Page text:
Brain perfusion imaging predicts survival in Alzheimer's disease

William J. Jagust, Mary N. Haan, Bruce R Reed, Jamie L. Eberling

Research output: Contribution to journalArticle

36 Scopus citations

Abstract

Background: The variability of disease course in patients diagnosed with AD makes prediction of survival difficult, despite the identification of numerous predictors to date. This study evaluated the predictive utility of measurements of regional cerebral blood flow (rCBF) obtained with SPECT in a group of AD patients. Methods: Fifty AD patients were studied with SPECT and followed longitudinally. SPECT measures of relative rCBF were calculated by measuring radioactivity densities in dorsolateral frontal, orbitofrontal, temporal, and parietal cortex normalized to occipital cortical radioactivity density. Subjects were classified into three tertiles of rCBF ratios for each region. These rCBF ratios were used as predictors of survival in life-table and proportional hazard models to predict survival. Results: Right parietal rCBF was a significant predictor of survival in the life-table analysis, with subjects in the lowest tertile having shortest survivals. No other brain region was a significant predictor of survival. In a proportional hazards model when a variety of other potential predictors were accounted for, right parietal rCBF ratio remained a significant predictor. Conclusions: These results demonstrate that brain perfusion in the right parietal lobe is a significant predictor of survival in patients with AD even when other predictors are taken into consideration. This suggests that SPECT perfusion imaging may provide additional useful information on disease prognosis in AD.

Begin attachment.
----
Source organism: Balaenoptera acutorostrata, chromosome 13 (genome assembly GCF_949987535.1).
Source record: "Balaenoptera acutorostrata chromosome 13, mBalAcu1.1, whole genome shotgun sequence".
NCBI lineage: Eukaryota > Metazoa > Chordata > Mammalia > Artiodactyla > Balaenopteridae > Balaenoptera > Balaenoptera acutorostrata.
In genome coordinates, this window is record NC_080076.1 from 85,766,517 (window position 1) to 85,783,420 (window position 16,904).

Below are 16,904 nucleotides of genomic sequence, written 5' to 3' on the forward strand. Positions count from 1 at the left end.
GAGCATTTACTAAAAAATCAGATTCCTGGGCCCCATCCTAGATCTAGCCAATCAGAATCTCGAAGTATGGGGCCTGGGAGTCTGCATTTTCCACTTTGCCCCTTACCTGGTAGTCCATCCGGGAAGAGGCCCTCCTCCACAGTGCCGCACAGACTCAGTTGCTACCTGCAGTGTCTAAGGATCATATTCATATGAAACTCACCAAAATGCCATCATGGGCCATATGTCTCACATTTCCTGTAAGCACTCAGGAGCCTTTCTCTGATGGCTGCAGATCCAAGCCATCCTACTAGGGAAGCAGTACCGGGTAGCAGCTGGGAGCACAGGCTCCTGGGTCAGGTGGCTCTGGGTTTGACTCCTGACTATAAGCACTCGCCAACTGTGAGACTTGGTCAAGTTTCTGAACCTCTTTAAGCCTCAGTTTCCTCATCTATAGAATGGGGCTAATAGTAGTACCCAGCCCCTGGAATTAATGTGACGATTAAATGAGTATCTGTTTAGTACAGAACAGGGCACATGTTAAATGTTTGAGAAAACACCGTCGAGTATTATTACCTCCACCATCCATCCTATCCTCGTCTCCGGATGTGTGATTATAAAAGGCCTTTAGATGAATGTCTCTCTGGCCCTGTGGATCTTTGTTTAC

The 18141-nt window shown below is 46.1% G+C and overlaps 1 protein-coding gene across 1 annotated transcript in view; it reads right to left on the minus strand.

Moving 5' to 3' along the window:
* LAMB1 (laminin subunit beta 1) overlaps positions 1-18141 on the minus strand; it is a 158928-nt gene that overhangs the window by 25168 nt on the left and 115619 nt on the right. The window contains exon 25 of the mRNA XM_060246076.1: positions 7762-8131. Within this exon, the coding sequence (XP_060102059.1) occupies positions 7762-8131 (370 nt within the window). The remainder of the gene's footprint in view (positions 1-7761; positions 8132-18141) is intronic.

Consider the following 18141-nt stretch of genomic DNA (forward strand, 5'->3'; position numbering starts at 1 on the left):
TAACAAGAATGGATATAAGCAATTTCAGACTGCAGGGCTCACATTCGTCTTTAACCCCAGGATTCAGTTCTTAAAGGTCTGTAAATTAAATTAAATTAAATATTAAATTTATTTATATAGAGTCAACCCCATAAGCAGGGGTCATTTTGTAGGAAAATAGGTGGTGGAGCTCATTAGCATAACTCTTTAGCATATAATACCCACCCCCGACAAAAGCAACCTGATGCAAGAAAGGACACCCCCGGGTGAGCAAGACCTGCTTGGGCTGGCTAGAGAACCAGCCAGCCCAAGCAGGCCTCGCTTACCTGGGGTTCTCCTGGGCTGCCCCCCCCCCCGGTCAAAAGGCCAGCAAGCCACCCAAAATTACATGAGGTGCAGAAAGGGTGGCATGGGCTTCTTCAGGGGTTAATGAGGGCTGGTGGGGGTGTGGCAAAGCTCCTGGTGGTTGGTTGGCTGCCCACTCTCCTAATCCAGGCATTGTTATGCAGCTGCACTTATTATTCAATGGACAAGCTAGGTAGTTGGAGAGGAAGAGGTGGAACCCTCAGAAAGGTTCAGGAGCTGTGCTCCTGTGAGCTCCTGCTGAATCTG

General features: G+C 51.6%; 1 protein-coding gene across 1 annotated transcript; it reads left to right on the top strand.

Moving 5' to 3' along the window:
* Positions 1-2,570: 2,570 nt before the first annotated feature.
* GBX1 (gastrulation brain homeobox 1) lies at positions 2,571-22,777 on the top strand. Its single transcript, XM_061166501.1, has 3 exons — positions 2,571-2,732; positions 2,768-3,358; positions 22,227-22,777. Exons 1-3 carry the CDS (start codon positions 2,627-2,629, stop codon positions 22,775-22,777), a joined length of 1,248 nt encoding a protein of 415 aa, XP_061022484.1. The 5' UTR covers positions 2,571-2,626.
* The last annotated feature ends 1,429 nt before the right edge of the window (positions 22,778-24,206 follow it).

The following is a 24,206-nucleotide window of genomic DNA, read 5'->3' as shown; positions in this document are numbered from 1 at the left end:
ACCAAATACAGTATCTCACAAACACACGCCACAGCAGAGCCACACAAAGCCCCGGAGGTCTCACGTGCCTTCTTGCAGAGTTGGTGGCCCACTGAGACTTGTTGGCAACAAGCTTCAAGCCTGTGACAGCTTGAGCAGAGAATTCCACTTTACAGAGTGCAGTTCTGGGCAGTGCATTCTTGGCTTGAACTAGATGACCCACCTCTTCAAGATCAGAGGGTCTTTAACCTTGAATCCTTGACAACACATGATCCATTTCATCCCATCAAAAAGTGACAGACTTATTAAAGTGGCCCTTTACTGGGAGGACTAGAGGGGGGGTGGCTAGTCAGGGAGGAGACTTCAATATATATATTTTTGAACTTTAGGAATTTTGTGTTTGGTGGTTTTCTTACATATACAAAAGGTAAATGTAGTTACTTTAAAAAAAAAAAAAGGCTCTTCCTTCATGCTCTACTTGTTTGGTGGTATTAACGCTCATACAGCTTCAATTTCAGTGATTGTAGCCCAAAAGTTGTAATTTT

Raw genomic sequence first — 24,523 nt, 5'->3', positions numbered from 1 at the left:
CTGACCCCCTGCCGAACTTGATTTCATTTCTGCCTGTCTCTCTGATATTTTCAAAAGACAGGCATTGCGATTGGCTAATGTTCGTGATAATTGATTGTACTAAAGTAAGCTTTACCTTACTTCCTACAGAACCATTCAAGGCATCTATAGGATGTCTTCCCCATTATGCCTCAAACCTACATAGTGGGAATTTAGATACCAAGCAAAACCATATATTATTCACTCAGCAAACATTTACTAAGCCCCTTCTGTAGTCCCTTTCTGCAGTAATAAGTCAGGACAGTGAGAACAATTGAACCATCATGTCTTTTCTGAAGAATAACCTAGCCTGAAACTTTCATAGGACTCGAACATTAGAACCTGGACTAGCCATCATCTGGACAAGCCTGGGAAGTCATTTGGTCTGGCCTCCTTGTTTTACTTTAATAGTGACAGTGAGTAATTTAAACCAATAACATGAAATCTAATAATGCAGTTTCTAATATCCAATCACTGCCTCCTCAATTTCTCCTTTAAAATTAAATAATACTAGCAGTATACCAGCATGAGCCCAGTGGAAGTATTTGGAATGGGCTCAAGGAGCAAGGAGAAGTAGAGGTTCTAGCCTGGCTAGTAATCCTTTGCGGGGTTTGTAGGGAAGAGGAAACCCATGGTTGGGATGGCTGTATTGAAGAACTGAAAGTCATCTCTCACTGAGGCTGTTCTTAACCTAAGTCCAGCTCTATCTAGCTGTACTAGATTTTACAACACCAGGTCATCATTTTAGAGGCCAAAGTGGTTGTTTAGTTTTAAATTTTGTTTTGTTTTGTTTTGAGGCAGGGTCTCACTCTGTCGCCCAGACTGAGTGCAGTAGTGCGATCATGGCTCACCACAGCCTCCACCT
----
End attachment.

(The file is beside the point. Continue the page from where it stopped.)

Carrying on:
Original languageEnglish (US)
Pages (from-to)1009-1013
Number of pages5
JournalNeurology
Volume51
Issue number4
StatePublished - Oct 1998

ASJC Scopus subject areas

  • Neuroscience(all)

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    Jagust, W. J., Haan, M. N., Reed, B. R., & Eberling, J. L. (1998). Brain perfusion imaging predicts survival in Alzheimer's disease. Neurology, 51(4), 1009-1013.